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A 33-year-old member asked:

what are the metal plates for spinal surgery made of?

4 doctor answers12 doctors weighed in
Dr. Richard Guyer
Orthopedic Spine Surgery 46 years experience
Various metals: Modern spinal plates such as those used in the cervical spine are usually made out of titanium which still allow the patient. In fact most spinal plants are made of titanium though in scoliosis some surgeons still prefer stainless rods. Some are even made of cobalt chrome.
Dr. Taro Kaibara
Neurosurgery 25 years experience
Titanium alloy: Most of the spinal instrumentation these days, consisting mainly of rods and screws, are made of titanium alloys. However depending upon the application or surgeon preference cobalt-chrome alloys are also available.
Dr. Roger Frankel
Neurosurgery 29 years experience
A few options: Stainless steel is used, but less frequently these days. Titanium alloy made of titanium, vanadium and aluminum, is most common, with good imaging characteristics in MRI and ct as compared to stainless steel. The newest alloy used in spinal implants is cobalt chrome, which allows the use of thinner rods, but has imaging characteristics closer to titanium than to stainless steel.
Dr. Edward Hellman
Orthopedic Surgery 29 years experience
Depends: Most spinal instrumentation used today is titanium, which allows the spine to be images using MRI postoperatively. Some implants are made of a combination of other materials known as alloys, the most common of which is cobalt chrome. Thank you for your question.

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Similar questions

A 34-year-old member asked:

How long must I wait to play sports after having surgery for pneumothorax?

1 doctor answer4 doctors weighed in
Dr. Brian Mott
Thoracic Surgery 29 years experience
At least a month: Depends what sports you are talking about. I would be careful about serious contact sports ever. You still have a risk of ptx on the other side scuba diving is out as is skydiving. Recreational sports, tennis, baseball, soccer, etc are ok once your incisions have healed.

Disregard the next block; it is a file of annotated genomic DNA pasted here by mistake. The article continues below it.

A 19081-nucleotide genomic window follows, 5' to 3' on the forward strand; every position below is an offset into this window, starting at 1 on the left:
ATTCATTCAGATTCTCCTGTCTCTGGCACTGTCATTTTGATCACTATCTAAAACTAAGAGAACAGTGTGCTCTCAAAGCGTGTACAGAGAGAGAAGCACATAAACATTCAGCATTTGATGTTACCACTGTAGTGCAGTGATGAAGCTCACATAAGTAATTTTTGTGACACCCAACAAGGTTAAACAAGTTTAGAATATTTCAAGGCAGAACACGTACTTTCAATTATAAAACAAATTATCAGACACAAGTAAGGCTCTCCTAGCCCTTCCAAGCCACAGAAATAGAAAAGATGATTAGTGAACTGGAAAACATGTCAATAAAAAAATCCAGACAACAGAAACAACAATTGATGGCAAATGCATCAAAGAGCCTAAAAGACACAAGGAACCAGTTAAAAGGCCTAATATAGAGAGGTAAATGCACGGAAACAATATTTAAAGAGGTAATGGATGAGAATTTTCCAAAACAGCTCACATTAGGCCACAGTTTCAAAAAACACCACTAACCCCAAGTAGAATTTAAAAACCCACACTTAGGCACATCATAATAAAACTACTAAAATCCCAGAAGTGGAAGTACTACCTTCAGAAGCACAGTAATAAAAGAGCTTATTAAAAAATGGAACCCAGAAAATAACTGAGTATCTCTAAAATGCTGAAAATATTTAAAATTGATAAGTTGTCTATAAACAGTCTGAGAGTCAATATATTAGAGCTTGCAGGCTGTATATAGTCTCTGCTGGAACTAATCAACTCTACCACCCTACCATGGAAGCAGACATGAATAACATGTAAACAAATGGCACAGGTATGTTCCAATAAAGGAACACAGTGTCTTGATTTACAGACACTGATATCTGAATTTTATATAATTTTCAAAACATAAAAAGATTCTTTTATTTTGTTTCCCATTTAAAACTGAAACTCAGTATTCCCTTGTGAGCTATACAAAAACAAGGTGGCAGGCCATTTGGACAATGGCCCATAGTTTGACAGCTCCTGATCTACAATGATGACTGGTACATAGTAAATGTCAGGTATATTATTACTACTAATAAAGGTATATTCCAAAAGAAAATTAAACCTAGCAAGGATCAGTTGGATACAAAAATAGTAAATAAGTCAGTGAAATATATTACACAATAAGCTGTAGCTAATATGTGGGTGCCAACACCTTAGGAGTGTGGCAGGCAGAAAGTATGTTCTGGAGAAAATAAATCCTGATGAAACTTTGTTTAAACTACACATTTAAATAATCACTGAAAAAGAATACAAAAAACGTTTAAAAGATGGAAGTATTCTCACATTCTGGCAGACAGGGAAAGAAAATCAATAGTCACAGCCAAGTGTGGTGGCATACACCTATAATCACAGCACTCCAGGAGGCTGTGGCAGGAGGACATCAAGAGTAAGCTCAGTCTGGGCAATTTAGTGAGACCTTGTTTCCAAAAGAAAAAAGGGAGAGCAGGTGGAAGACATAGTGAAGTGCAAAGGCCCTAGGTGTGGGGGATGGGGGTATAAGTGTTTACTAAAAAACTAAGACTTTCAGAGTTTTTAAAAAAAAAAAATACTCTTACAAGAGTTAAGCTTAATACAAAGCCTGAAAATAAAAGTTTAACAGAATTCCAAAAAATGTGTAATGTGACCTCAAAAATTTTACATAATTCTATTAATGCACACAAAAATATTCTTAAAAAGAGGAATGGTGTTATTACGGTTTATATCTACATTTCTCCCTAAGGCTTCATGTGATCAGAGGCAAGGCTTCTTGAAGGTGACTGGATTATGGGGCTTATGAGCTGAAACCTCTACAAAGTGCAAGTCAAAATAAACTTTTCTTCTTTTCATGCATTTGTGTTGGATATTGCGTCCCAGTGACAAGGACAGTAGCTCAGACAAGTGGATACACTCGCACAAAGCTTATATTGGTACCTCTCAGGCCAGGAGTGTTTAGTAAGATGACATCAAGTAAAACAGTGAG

A 48-year-old member asked:

Might carpal tunnel syndrome ever require surgery?

6 doctor answers11 doctors weighed in
Dr. Shawn Hennigan
Orthopedic Surgery 27 years experience
Yes: Many patients can adequately treat symptoms of cts with simple, non-operative treatment. This might include night splints, nsaids, cortisone injection into carpal canal. If symptoms continue or progress, with incrasinain, weakness, or worsening numbness and tingling, surgery may be required.
A 31-year-old member asked:

What can I expect from a vitrectomy surgery?

2 doctor answers3 doctors weighed in
Dr. Andrew Shatz
Ophthalmology 26 years experience
Less floaters: Vitrectomy is performed to remove blood or repair a retinal detachment. These conditions tend to present as floaters and decreased vision. Although the vision may remain blurred for days or weeks after surgery, floaters should be gone and ultimately three vision should be better.
A 44-year-old member asked:

What kind of benefits does surgery abroad have for insurance company?

1 doctor answer1 doctor weighed in
Dr. Alan Jackson
Addiction Medicine 30 years experience
Surgery abroad?: Meaning out of the us or area covered by the insurance carrier? If this is the case it is more difficult for claims and payment.
Afghanistan
A member asked:

I have a mild case of atelectasis and I have to go into surgery in 1 week , is it safe?

3 doctor answers10 doctors weighed in
Dr. Robert Kwok
Pediatrics 33 years experience
Talk with 3 doctors: Talking with one's primary care doctor, his surgeon, and anesthesiologist can help decide if the surgery should go ahead or be postponed. If the patient has chronic lung disease, his lung doctor can add an opinion and help improve the lungs before surgery. To operate or not, also depends on the urgency of the surgery. One wants to avoid post-operative atelectasis, which can lead to bad problems.

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Last updated Oct 3, 2016
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